How can I describe the Clipper race experience?
Peter Murray, GBG’s Head of Gaming and a key member of the GBG team for over six years, has embarked on a life-changing 53 day challenge taking part in the ‘Clipper Round the World’ yacht race. This is his second update. You can read more about his challenge here.
A post by Peter Murray, Head of Gaming at GBG.
With the benefit of a few days break and time to reflect on the journey so far, I’ve realised that there are far too many things to try to cover that will adequately explain the positive nature of the Clipper experience. I may not have said that when this part of the race was extended by 2500 miles during leg one, but after a chance to sleep for more than 3.5 hours in one go then everything seems better. For me there were a number of reasons for embarking on this adventure, but to date the Clipper race is beyond my expectations and something that will live with me forever.
So could I try in one brief blog to cover why we do it? Probably not, but if one instance could encapsulate the race then it is the one below that occurred about 6 days after we left the race start in Airlie Beach.
Sailing was always going to be an uncomfortable experience for me as it is way beyond anything I have done previously. However dramatic pictures showing people being thrown around a deck in difficult conditions is normally one Clipper use as a high profile way of attracting potential crew members. Exciting and scary at the same time. However when it eventually happens to you it is quite difficult to put into words the exhilaration you feel as the adrenaline flows through your veins when at the front of the boat in bad weather. The boat burying itself in the sea, water coming over your head, soaked to the skin, people screaming to be heard, all the pressure of gravity, and a boat at a 45 degree angle when water is trying to push you into the sea, and a heavy, wet, uncooperative sail refusing to come down. So here is an extract from the notes I made at the time and hopefully it gives you an idea of how Clipper takes you into an area beyond your expectations.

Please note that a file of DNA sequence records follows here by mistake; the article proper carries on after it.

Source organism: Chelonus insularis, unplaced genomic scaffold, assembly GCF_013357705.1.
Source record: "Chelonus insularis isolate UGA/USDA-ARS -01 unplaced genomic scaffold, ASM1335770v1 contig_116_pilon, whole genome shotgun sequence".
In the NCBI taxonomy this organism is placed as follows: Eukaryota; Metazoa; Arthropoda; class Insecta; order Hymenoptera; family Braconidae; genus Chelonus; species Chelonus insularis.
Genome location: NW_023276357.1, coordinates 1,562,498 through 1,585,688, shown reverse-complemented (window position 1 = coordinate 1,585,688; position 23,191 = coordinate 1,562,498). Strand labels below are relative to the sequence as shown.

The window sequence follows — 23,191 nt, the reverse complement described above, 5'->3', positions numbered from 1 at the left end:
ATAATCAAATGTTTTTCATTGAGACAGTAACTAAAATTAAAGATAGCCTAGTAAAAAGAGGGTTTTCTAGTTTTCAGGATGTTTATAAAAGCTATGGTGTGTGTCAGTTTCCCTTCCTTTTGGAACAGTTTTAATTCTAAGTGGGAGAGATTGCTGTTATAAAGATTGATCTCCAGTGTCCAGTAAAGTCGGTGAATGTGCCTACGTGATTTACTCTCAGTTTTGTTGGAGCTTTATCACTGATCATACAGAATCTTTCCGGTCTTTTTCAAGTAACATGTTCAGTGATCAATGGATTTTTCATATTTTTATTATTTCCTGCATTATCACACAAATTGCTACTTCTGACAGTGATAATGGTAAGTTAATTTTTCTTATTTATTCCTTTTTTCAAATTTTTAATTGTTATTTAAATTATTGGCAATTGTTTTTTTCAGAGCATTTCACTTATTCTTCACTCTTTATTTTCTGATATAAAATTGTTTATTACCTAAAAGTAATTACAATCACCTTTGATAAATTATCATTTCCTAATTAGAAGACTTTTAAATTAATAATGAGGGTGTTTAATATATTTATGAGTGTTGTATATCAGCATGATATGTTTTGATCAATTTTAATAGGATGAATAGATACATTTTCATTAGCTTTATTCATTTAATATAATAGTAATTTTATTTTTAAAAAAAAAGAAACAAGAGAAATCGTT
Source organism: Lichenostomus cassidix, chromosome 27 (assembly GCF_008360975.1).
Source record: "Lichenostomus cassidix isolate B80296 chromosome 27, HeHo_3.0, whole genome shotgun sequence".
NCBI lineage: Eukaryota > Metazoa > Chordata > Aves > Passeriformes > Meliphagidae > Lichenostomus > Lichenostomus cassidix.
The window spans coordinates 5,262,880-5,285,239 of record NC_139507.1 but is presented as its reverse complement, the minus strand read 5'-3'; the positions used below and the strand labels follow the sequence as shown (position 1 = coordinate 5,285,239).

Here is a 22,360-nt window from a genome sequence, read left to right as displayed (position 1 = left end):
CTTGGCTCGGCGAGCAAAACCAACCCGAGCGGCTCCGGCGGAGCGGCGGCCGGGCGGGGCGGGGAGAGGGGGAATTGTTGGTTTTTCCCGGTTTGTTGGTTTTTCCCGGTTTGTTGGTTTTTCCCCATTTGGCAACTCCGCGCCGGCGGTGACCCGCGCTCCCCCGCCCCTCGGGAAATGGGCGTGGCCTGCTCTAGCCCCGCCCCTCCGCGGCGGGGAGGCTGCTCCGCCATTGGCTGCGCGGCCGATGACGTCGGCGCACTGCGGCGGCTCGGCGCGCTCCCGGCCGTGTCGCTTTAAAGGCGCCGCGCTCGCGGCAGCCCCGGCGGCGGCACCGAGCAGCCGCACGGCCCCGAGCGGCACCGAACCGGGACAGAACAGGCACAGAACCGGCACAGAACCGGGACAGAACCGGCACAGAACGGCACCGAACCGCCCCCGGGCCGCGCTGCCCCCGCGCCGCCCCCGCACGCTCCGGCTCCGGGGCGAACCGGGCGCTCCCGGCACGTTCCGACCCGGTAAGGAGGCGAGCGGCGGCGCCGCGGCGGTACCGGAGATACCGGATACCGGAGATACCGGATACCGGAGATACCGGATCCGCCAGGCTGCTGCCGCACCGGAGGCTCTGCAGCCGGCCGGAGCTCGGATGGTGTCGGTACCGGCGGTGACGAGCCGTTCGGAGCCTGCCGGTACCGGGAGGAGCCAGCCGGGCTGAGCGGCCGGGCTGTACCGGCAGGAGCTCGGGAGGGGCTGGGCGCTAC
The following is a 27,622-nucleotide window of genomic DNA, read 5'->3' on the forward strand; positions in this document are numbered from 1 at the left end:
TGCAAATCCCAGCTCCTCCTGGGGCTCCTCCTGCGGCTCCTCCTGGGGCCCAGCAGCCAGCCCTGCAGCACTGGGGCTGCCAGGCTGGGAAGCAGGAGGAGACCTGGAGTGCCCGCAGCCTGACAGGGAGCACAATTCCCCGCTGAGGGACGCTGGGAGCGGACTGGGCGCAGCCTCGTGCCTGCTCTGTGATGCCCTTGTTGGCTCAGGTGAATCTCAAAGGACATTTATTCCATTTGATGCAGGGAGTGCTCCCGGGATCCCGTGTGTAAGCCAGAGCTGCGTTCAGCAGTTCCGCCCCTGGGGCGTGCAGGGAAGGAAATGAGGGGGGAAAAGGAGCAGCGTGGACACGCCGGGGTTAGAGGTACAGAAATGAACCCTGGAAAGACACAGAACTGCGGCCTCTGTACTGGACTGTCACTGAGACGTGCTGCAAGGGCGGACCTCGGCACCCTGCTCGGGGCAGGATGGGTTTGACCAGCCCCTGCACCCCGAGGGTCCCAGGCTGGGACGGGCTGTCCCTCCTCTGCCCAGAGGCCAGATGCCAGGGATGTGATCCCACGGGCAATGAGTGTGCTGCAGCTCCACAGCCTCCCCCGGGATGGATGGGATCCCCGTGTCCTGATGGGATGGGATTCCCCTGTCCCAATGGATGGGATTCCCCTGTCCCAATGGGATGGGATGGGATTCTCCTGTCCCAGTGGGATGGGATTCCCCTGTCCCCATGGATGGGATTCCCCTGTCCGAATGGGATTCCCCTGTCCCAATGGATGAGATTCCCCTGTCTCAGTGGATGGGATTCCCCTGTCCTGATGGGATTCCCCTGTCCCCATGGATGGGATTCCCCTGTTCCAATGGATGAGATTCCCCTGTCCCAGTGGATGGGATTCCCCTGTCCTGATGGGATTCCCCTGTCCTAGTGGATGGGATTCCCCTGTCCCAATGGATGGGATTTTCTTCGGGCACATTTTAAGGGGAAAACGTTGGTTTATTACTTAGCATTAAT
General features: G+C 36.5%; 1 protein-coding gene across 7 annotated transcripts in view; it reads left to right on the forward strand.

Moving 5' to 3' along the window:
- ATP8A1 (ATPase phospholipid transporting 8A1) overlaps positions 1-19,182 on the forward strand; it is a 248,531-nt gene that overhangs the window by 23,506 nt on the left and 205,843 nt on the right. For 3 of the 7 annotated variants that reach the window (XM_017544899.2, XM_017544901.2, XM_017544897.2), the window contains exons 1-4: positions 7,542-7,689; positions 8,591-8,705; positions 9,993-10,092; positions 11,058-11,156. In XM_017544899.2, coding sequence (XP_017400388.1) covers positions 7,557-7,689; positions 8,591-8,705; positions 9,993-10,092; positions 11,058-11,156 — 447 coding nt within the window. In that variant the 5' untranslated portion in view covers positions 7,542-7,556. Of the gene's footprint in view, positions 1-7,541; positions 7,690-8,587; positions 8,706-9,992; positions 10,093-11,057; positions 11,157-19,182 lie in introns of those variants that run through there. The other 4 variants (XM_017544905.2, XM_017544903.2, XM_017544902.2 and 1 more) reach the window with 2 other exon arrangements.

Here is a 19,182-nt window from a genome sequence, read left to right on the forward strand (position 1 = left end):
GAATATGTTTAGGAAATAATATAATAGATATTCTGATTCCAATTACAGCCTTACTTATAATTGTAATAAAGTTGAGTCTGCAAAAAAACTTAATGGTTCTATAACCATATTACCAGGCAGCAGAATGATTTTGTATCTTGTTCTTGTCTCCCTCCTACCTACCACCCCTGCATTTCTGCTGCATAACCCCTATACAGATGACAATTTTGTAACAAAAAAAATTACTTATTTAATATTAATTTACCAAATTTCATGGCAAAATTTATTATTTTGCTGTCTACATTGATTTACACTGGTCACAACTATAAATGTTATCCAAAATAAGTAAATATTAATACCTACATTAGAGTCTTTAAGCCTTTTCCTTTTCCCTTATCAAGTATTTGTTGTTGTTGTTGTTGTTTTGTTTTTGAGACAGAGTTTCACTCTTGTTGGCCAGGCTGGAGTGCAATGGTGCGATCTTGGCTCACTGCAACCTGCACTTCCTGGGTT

January 24th 2015
As we came off watch at 6pm it was the usual weather for the high-pressure zones around this part of the world. Here high pressure means very hot temperatures on deck, even hotter below and no wind. It was no different to how it had been for the last couple of days. However when we came up on deck 6 hours later the conditions had changed substantially. The wind had picked up and the other watch had done three of 4 tacks in the half hour of the shift.
As we settled in the sky got very dark very quickly. Lightening was on the horizon and the wind kept increasing. Then the rain came in and lightening was all around. We needed to get the Yankee 2 sail moved before it got any worse and I moved forward to help Mat and Steve on the bow. It was at this point, with three of us on the bow that it really kicked off. We could not move the sail, the bow of the boat was being buried in the waves and water was cascading passed our heads and down the entire length of the boat.
We tried to ride it out but as I looked back Wendo (Wendy Tuck our female Aussie skipper) was already up an on the helm, the crew in the pit in full action and the starboard side of our boat seemed to be in the sea. The only thing you could hear was the water tearing past you and the wind howling. We had been up on the bow for around 15 minutes, were soaked through and getting nowhere so we did what we could and got the sail down the forward hatch and scrambled our way back to the pit. The winds were over 30 knots and it was still throwing it down. We then sat in the cockpit to ride out the storm before the next shift changeover.
An hour later we got off watch and I fought my way to my bunk tired, wet and, I have to admit, absolutely exhilarated!
For reference the second time this happened, on the very next shift, the experience instead lasted for 2 and a half hours. I can promise you that it was not quite as enthusiastically reviewed by this writer.